Martin Van Buren: Impact and Legacy

Martin Van Buren: Impact and Legacy

When assessing the impact and legacy of Martin Van Buren, scholars have generally drawn a distinction between Van Buren's presidency, which they often judge lacking and troubled, and his contributions to the development of the American political system, which they find singular and significant.

Martin Van Buren was surely one of the most important politicians in American history. He entered politics in the early 1800s and joined the party of Thomas Jefferson, the Democratic-Republicans. Van Buren rose to prominence—first in New York state and then nationally—at a time when his party was beset by factionalism, by vicious in-fighting, and by a lack of organizational and ideological unity. Van Buren recognized these weaknesses and set about to rectify them by constructing a cohesive and unified political organization, first in New York and then nationally. Van Buren believed that political conflict, both among allies and between opponents, was unavoidable. The trick, though, was to manage this conflict. Thus, the importance of his crowning achievement—the Democratic Party—which Van Buren hoped could control this intra-party conflict in order to defeat its opponents.

Van Buren's critics focused on his role in party-building and charged that his efforts were the work of a cynical, manipulative, and power-hungry politician. To be sure, there was some truth to these accusations: all politicians want to build their power base, and often do so by engaging in practices that are both deceptive and manipulative. This critique of Van Buren, however, is overly harsh and misleading.

Van Buren wanted to build an effective and efficient political organization principally because he thought it the best mechanism for defending and extending the Jeffersonian and Jacksonian political ideals. These principles—the preeminence of state and local concerns, the wisdom of limiting the power of the federal government, and the importance of protecting Americans from government or public institutions that supposedly threatened their liberty—he held dearly and believed vital to the nation's political and economic future. Van Buren's adherence to this political ideology deserves discussion and criticism, of course. But one must acknowledge that unflagging belief in this ideology fueled his political activities.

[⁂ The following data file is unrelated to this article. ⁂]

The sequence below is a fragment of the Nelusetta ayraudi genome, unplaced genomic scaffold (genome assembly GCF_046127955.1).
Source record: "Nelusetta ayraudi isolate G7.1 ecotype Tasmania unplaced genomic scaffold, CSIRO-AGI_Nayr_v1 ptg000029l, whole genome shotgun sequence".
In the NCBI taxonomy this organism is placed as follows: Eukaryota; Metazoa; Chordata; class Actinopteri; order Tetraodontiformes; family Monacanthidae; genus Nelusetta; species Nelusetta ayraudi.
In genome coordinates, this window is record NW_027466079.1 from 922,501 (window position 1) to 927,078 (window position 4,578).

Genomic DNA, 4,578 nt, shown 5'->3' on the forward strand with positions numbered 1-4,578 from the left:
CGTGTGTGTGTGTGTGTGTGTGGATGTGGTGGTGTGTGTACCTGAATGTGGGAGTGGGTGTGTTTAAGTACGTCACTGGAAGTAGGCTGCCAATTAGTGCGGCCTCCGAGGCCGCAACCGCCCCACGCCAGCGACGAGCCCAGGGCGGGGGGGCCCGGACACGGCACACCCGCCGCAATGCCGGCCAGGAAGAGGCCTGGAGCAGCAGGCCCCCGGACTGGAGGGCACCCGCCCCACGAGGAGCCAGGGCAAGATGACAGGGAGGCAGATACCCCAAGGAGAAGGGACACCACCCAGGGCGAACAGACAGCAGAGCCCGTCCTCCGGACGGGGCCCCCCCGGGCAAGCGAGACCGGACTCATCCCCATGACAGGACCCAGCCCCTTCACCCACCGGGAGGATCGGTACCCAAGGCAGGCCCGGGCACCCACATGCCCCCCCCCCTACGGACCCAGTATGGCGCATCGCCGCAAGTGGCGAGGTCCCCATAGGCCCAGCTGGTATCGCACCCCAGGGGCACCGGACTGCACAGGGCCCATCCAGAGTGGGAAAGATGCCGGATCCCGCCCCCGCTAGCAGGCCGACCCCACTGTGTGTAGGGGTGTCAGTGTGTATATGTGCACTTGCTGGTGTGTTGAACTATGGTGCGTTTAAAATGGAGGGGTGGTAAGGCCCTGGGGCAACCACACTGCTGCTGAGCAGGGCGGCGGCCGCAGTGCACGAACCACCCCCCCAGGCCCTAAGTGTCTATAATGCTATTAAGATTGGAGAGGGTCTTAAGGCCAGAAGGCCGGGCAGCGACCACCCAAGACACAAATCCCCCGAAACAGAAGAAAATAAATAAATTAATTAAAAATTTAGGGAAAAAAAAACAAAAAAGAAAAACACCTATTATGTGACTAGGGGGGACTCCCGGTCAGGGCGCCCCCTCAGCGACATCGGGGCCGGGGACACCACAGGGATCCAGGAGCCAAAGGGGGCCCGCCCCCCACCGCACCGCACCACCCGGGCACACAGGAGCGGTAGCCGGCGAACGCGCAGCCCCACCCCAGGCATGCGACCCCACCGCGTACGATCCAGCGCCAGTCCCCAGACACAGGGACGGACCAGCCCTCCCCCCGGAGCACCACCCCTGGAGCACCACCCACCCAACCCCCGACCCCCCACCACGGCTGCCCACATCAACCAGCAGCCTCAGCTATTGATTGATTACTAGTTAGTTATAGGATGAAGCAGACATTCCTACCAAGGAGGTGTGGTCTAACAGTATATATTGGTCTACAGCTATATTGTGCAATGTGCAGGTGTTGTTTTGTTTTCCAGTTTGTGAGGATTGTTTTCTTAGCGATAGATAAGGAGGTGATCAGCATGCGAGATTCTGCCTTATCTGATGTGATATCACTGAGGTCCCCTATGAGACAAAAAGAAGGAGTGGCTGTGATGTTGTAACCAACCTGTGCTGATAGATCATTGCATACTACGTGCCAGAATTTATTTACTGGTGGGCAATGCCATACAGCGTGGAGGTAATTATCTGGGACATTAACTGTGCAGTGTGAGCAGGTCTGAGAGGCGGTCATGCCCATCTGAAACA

While Van Buren has earned the accolades of scholars for his contributions to the development of the American political system, he has not been judged a great, nor even good, President. The main challenge President Van Buren faced was the nation's economic depression. His chief response—a proposal for an independent treasury system—reflected his Jeffersonian and Jacksonian political beliefs. Ironically, Van Buren, the great party builder and advocate of Democratic unity, lacked the political strength to win quick congressional endorsement of the independent treasury; Congress approved it only in late 1840, after the depression had been raging, largely uninterrupted, for three years. Would earlier passage of the independent treasury bill have lifted the nation out of its economic woes? It is impossible to know. It is clear, though, that Van Buren could not win its passage.

Should Van Buren have embraced more drastic and activist measures than the independent treasury to try to end the depression? Historians disagree about whether this approach would have worked. The most perceptive scholars, though, point out that such a course would have required Van Buren to jettison his political beliefs, something he was loathe to do. Thus, we are left with a final irony. As a man of the Democratic party, he could not muster its strength. As a man of strong Jeffersonian and Jacksonian principles, he would not choose (and saw no need to choose) another path. Van Buren perhaps paid the final price for these limitations in 1840 when voters chose not to send him back to the White House for another four years.